Recorded in concert on November 6, 2004 at the Haus der Berliner Festspiele as part of the Jazzfest Berlin (Berliner Festspeile)
It's hard to believe that the saxophone once took a back seat to the trumpet and the cornet as a jazz instrument, but in fact, that was very much the case in the 1890s, 1900s, and 1910s. The rise of Coleman "Bean" Hawkins in the '20s, however, changed that; thanks to the popularity and visibility that Hawkins enjoyed as the tenor star of Fletcher Henderson's orchestra, saxophonists became incredibly prominent in jazz - and any jazz musician who is playing a saxophone today (be it tenor, alto, soprano, baritone, or bass) owes him a huge debt of gratitude. Bennie Wallace is well aware of that debt, which is why the tenor man salutes him with such enthusiasm on Disorder at the Border: The Music of Coleman Hawkins. Recorded live at the Berlin JazzFest in Germany on November 6, 2004, this 65-minute CD celebrates what would have been Hawkins' 100th birthday had he lived to see November 21, 2004 (the seminal tenor man died in 1969 at the age of 64). Disorder at the Border finds Wallace leading a nonet that consists of six horn players (including trumpeter Terell Stafford and trombonist Ray Anderson) and a rhythm section, with guitarist Anthony Wilson (who isn't part of the nonet) handling the arrangements. Stylistically, Wallace is quite different from Hawkins; while Hawkins is remembered for swing, classic jazz, and bop, Wallace is identified with post-bop and the avant-garde. But Hawkins has long influenced Wallace's tone (along with Ben Webster, Eric Dolphy, and John Coltrane, among others), and Wallace's adoration of Hawkins' playing is evident on two Hawkins compositions ("Bean and the Boys" and the title track) and four other songs associated with him ("Body and Soul," "La Rosita," "Honeysuckle Rose," and "Joshua Fit the Battle of Jericho"). That isn't to say that Wallace actually goes out of his way to emulate Hawkins; Wallace never allows his own personality to become obscured, and the result is an excellent CD that reflects both Wallace's individuality and his love of the great tenor master.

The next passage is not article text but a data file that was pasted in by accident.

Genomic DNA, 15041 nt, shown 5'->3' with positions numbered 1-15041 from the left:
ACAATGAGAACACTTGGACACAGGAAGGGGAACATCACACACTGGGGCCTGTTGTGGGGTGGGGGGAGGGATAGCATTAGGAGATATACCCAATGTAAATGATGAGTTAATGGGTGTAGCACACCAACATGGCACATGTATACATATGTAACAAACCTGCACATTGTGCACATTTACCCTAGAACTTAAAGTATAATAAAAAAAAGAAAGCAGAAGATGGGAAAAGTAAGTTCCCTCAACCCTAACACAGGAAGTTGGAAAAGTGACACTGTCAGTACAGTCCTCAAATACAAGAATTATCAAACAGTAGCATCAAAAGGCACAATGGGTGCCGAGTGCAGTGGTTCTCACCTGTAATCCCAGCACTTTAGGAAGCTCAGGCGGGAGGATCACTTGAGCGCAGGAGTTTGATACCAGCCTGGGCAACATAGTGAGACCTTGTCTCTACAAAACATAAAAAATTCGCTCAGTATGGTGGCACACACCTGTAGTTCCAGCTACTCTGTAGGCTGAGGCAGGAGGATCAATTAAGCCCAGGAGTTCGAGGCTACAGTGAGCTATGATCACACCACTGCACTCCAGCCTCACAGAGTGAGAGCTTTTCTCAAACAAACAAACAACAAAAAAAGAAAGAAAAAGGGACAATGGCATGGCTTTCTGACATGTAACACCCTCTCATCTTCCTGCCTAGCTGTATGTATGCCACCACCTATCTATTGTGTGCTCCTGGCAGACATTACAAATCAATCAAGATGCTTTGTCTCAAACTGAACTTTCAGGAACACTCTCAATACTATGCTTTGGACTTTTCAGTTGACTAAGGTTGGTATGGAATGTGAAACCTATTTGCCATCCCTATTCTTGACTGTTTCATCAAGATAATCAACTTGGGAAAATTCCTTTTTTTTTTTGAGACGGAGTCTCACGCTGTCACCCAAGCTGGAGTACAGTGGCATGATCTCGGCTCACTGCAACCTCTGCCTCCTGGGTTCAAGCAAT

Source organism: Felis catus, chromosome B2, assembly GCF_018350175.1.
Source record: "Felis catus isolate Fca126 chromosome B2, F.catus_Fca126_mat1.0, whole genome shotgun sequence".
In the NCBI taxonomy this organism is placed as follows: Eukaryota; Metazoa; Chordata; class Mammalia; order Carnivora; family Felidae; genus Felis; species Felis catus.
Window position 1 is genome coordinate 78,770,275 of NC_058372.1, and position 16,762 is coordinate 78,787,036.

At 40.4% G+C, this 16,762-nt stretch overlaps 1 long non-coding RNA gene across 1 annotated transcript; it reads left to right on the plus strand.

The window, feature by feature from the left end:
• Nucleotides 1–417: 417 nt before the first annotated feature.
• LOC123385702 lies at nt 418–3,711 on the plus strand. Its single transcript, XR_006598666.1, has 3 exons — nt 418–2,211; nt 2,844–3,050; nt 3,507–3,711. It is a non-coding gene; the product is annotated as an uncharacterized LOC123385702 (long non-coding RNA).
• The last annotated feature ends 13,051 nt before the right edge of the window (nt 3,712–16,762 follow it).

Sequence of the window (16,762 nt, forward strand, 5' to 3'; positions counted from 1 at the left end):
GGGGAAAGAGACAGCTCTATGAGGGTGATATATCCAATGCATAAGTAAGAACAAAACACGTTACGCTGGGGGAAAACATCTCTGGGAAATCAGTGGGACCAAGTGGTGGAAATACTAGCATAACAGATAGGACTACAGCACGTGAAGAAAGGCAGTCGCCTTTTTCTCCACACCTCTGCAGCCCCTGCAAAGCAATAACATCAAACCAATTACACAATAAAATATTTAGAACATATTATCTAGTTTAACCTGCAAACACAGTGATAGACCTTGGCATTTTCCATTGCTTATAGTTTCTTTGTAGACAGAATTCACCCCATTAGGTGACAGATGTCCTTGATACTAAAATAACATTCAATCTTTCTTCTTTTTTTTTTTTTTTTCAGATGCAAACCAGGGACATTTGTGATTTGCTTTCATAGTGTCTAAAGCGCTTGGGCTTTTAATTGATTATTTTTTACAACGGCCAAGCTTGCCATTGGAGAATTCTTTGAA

All Music Guide